The role of civil society in bringing about change in the Arab world has been widely acknowledged. Today, civil society organisations (CSOs) face the challenge of helping consolidate the process of reform at a time when progress towards democratisation is uncertain. Emerging think tank and policy research initiatives are at the centre of these efforts, upholding progress towards more open and democratic political regimes and moving from a logic of protest to one of institutionalisation and influence in policy-making processes.
In the Arab world, think tanks have a short history. Non-democratic regimes and the restriction of freedom of expression did not facilitate the transmission of thought and ideas in Arab societies. For a long time repressed or co-opted by authoritarian regimes, think tanks operated with full acknowledgement of their political environment. At best, they remained politically neutral and provided expert views on a set of policy proposals or reforms introduced by the regimes in place, but they did not necessarily contribute to the tasks of policy formulation. Sometimes think tanks also played a role in constructing the intellectual discourse of the political elite.
With the advent of the Arab uprisings and the transformation of political regimes in the region, think tanks and policy research institutes have devoted their efforts to creating a pro-democracy and pro-dialogue environment to uphold the progress made by revolutionary forces. A series of new initiatives have emerged as part of thriving regional civil societies. Their aim is to reconstruct the “battle of ideas” in fast-changing political landscapes. They do so in three different ways: informing, convening and advocating democratic reform.
Informing: Political research in the times of authoritarianism hardly ever produced self-critical analyses. In a sense, the Arab Spring unveiled the need for a better understanding of the social, economic, cultural and political conditions of Arab countries – a sort of “thinking awakening” taking place alongside political revolutions. At an early stage of transitions to democracy, think tanks need to connect new political discourses with the general public and promote a “culture of informed citizenship.” The facilitation of information to civil society becomes a crucial component of the work of a think tank; thus, many regional initiatives are producing relevant information on the new government structures, policies and reforms.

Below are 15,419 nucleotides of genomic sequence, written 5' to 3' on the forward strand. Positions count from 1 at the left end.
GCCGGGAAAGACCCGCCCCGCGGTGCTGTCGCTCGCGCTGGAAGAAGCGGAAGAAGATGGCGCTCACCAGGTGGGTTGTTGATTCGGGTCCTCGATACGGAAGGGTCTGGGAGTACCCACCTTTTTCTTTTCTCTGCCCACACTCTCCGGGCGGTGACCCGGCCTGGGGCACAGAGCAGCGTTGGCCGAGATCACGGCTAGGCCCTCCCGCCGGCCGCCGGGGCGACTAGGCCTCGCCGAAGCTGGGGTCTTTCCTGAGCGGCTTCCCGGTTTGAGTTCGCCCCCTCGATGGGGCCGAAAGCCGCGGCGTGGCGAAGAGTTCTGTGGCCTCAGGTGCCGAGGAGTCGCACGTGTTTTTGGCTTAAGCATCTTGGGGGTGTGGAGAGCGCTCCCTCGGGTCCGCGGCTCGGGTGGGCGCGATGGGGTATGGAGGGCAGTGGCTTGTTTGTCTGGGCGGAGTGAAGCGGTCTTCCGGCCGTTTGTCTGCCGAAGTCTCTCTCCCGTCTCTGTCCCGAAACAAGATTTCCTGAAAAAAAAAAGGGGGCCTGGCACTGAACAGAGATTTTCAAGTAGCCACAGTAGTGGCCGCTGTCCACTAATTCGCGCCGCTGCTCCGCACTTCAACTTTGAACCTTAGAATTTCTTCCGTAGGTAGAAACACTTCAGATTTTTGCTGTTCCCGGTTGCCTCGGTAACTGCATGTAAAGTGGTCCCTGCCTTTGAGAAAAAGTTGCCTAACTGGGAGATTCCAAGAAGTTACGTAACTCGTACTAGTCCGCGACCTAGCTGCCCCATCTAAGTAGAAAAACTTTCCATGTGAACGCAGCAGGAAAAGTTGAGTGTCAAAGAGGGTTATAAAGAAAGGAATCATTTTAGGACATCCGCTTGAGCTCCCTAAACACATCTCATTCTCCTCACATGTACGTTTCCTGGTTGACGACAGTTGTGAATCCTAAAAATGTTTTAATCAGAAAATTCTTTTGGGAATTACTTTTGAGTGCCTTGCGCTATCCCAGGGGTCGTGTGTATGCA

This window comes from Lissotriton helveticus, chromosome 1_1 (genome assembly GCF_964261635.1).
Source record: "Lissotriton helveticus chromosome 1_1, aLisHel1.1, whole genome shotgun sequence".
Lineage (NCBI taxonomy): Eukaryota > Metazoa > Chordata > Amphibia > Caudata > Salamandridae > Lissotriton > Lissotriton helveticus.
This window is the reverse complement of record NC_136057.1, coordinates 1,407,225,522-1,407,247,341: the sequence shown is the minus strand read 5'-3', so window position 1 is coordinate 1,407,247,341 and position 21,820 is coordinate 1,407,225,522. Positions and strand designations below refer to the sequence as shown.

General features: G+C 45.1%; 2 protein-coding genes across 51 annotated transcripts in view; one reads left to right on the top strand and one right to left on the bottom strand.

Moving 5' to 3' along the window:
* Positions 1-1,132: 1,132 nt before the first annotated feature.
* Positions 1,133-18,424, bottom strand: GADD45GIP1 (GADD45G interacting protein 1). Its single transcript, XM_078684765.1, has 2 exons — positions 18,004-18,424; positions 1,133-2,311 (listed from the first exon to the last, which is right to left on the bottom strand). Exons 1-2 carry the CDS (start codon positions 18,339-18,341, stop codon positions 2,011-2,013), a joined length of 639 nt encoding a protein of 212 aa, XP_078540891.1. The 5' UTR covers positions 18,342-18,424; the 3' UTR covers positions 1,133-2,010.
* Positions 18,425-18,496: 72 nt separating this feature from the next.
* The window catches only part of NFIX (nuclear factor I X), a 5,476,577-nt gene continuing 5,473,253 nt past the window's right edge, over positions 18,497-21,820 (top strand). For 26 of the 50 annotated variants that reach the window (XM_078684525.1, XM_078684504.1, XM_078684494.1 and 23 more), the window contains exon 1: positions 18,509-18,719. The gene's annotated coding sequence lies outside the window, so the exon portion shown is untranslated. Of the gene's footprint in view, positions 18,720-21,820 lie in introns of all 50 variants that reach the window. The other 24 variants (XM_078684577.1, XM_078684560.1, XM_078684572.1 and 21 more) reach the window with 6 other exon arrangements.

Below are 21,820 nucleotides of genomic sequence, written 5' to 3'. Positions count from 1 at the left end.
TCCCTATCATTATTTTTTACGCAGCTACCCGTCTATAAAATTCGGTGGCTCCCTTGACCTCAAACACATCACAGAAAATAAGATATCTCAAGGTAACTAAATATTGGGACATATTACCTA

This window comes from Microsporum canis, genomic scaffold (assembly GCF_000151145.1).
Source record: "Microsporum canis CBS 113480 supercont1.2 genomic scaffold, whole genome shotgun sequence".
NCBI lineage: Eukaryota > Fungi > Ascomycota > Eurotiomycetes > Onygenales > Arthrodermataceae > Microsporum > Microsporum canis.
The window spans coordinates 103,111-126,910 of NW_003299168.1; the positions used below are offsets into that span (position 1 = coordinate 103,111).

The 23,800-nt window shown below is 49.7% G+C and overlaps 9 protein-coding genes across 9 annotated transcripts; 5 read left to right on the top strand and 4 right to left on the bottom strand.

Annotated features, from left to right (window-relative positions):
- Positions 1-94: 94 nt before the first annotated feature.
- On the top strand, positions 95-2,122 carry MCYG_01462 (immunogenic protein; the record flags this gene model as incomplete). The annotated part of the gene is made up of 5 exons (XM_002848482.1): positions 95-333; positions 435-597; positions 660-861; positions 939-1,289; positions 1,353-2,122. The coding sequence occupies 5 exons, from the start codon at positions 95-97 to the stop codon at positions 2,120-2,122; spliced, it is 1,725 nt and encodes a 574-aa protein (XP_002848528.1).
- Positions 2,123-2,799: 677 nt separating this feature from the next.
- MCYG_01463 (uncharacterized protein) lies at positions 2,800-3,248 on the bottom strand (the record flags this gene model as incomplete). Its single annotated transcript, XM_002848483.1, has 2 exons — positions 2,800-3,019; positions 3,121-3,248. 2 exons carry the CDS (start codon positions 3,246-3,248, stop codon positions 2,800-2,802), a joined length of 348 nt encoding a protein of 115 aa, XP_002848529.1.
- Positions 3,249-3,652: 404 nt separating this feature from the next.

Convening: Think tanks can also act as connectors within societies undergoing political transformation. A few initiatives are aimed at bringing together the pro-democracy factors within societies and reinforcing dialogue between political factions. In so doing, think tanks convene political actors with diverse – and often diverging – views on key topics of the reform agenda, which provides an opportunity for outlining inclusive policy proposals. Other initiatives aim at overcoming the lack of connections between civil society actors and the new political leaders. In this way, they provide an added component of legitimacy to the new political systems.
Advocacy: The ultimate goal of think tanks is to suggest policy solutions and, in so doing, to achieve political impact. This role goes beyond the generation of information and research and, in the context of Arab transitions, often translates into actions aimed at the reinforcement of democratic systems in post-revolutionary scenarios. Some new regional think tanks complement their research capacities with the provision of targeted proposals for policy-makers, including members of the newly-elected parliaments, administration officials, and high-ranking politicians.
So how can external actors, in particular the EU, support think tanks in a context of transition to democracy? Foreign support must be aware of the stigma of intervention in Arab affairs, which sometimes makes it difficult for think tanks to accept foreign funding. For them, the risk of intromission can translate at home into a loss of credibility of their research, less impact on policy-making processes and the animosity of local populations. Thus, a certain contradiction for external actors arises: while the credibility of initiatives receiving foreign backing might be endangered if accusations of interference arise, a lack of commitment by external powers is matched with criticism for not doing enough to support the Arab transitions. External powers are thus required to walk a thin line not to be accused of being behind the curve in their response to the Arab Spring or of an excessive interventionism.
The EU could have a positive impact on the role of think tanks in democratic transitions in at least three ways. First, it must not limit itself to funding civil society initiatives but to promoting inclusive policy-making processes with the participation of think tanks and other CSOs in policy dialogues where regional governments and EU bodies are involved. Second, the EU should promote regional networks in which Arab think tanks are involved as a way to facilitate the establishment of permanent platforms for sharing best practices among think tanks and civil society representatives. Finally, new instruments of the EU should adopt flexible funding mechanisms by which control and accountability are exercised once the project is implemented – and not so much via an extenuating application process – in order to respond to the immediate needs of new initiatives.
A longer version of this article was published with EuroMeSCo and FRIDE, following the organisation of the workshop “Rethinking the Role of Think Tanks and Research Institutes and EU Policies towards the Mediterranean”, held at the Real Instituto Elcano (Madrid) on 14th December 2012 with the support of the Spanish Agency for International Development Cooperation (AECID).